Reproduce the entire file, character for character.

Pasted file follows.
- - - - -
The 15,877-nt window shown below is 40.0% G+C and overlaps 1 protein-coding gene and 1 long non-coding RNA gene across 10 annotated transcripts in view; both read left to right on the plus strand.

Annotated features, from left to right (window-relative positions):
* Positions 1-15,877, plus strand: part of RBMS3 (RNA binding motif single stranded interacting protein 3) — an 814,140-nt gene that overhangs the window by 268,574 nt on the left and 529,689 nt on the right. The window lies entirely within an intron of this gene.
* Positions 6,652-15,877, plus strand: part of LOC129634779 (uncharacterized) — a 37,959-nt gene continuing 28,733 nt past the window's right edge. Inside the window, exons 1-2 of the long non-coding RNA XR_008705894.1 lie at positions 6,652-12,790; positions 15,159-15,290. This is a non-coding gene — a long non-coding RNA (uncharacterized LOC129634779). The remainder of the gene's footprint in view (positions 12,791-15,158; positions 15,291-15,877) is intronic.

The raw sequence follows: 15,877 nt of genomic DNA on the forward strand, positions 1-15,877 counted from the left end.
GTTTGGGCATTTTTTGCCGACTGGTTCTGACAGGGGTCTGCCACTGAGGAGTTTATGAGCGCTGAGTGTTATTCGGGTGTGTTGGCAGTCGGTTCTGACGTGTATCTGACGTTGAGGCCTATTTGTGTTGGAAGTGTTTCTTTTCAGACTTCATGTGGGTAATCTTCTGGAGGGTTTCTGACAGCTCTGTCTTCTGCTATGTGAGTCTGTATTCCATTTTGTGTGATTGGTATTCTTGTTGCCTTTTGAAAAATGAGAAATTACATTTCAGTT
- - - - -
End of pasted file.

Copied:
The 15,877-nt window shown below is 40.0% G+C and overlaps 1 protein-coding gene and 1 long non-coding RNA gene across 10 annotated transcripts in view; both read left to right on the plus strand.

Annotated features, from left to right (window-relative positions):
* Positions 1-15,877, plus strand: part of RBMS3 (RNA binding motif single stranded interacting protein 3) — an 814,140-nt gene that overhangs the window by 268,574 nt on the left and 529,689 nt on the right. The window lies entirely within an intron of this gene.
* Positions 6,652-15,877, plus strand: part of LOC129634779 (uncharacterized) — a 37,959-nt gene continuing 28,733 nt past the window's right edge. Inside the window, exons 1-2 of the long non-coding RNA XR_008705894.1 lie at positions 6,652-12,790; positions 15,159-15,290. This is a non-coding gene — a long non-coding RNA (uncharacterized LOC129634779). The remainder of the gene's footprint in view (positions 12,791-15,158; positions 15,291-15,877) is intronic.

The raw sequence follows: 15,877 nt of genomic DNA on the forward strand, positions 1-15,877 counted from the left end.
GTTTGGGCATTTTTTGCCGACTGGTTCTGACAGGGGTCTGCCACTGAGGAGTTTATGAGCGCTGAGTGTTATTCGGGTGTGTTGGCAGTCGGTTCTGACGTGTATCTGACGTTGAGGCCTATTTGTGTTGGAAGTGTTTCTTTTCAGACTTCATGTGGGTAATCTTCTGGAGGGTTTCTGACAGCTCTGTCTTCTGCTATGTGAGTCTGTATTCCATTTTGTGTGATTGGTATTCTTGTTGCCTTTTGAAAAATGAGAAATTACATTTCAGTT